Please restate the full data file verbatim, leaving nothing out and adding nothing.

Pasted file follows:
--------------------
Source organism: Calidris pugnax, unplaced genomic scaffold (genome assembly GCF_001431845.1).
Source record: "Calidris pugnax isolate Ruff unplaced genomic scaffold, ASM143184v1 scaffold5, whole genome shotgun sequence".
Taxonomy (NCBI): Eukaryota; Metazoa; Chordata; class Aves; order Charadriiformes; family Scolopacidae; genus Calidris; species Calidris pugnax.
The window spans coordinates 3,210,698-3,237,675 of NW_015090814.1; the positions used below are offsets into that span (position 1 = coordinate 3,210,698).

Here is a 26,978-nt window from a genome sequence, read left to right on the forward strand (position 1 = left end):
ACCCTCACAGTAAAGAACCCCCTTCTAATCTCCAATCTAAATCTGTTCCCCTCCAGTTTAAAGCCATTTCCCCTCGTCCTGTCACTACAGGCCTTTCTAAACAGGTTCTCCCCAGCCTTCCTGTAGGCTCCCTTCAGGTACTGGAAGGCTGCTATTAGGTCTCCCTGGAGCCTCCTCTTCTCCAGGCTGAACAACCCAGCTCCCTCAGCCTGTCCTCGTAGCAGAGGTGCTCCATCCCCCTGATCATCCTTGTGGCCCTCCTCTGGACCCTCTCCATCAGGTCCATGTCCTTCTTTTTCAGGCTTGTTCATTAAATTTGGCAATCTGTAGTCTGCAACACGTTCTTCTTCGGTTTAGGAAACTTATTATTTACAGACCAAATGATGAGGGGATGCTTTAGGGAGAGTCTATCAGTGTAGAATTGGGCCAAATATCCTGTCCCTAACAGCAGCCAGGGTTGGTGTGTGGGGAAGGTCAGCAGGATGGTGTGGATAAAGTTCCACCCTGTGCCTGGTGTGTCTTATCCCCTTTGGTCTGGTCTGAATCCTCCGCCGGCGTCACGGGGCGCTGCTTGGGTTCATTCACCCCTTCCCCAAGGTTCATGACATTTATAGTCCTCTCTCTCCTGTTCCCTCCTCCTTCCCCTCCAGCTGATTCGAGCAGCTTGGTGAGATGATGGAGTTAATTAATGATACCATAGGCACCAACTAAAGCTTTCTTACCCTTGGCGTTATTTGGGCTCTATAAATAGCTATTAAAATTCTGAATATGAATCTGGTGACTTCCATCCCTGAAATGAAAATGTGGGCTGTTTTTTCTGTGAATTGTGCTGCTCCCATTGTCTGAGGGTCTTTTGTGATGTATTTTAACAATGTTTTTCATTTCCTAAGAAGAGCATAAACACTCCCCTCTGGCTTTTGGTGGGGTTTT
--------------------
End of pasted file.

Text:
Source organism: Calidris pugnax, unplaced genomic scaffold (genome assembly GCF_001431845.1).
Source record: "Calidris pugnax isolate Ruff unplaced genomic scaffold, ASM143184v1 scaffold5, whole genome shotgun sequence".
Taxonomy (NCBI): Eukaryota; Metazoa; Chordata; class Aves; order Charadriiformes; family Scolopacidae; genus Calidris; species Calidris pugnax.
The window spans coordinates 3,210,698-3,237,675 of NW_015090814.1; the positions used below are offsets into that span (position 1 = coordinate 3,210,698).

Here is a 26,978-nt window from a genome sequence, read left to right on the forward strand (position 1 = left end):
ACCCTCACAGTAAAGAACCCCCTTCTAATCTCCAATCTAAATCTGTTCCCCTCCAGTTTAAAGCCATTTCCCCTCGTCCTGTCACTACAGGCCTTTCTAAACAGGTTCTCCCCAGCCTTCCTGTAGGCTCCCTTCAGGTACTGGAAGGCTGCTATTAGGTCTCCCTGGAGCCTCCTCTTCTCCAGGCTGAACAACCCAGCTCCCTCAGCCTGTCCTCGTAGCAGAGGTGCTCCATCCCCCTGATCATCCTTGTGGCCCTCCTCTGGACCCTCTCCATCAGGTCCATGTCCTTCTTTTTCAGGCTTGTTCATTAAATTTGGCAATCTGTAGTCTGCAACACGTTCTTCTTCGGTTTAGGAAACTTATTATTTACAGACCAAATGATGAGGGGATGCTTTAGGGAGAGTCTATCAGTGTAGAATTGGGCCAAATATCCTGTCCCTAACAGCAGCCAGGGTTGGTGTGTGGGGAAGGTCAGCAGGATGGTGTGGATAAAGTTCCACCCTGTGCCTGGTGTGTCTTATCCCCTTTGGTCTGGTCTGAATCCTCCGCCGGCGTCACGGGGCGCTGCTTGGGTTCATTCACCCCTTCCCCAAGGTTCATGACATTTATAGTCCTCTCTCTCCTGTTCCCTCCTCCTTCCCCTCCAGCTGATTCGAGCAGCTTGGTGAGATGATGGAGTTAATTAATGATACCATAGGCACCAACTAAAGCTTTCTTACCCTTGGCGTTATTTGGGCTCTATAAATAGCTATTAAAATTCTGAATATGAATCTGGTGACTTCCATCCCTGAAATGAAAATGTGGGCTGTTTTTTCTGTGAATTGTGCTGCTCCCATTGTCTGAGGGTCTTTTGTGATGTATTTTAACAATGTTTTTCATTTCCTAAGAAGAGCATAAACACTCCCCTCTGGCTTTTGGTGGGGTTTT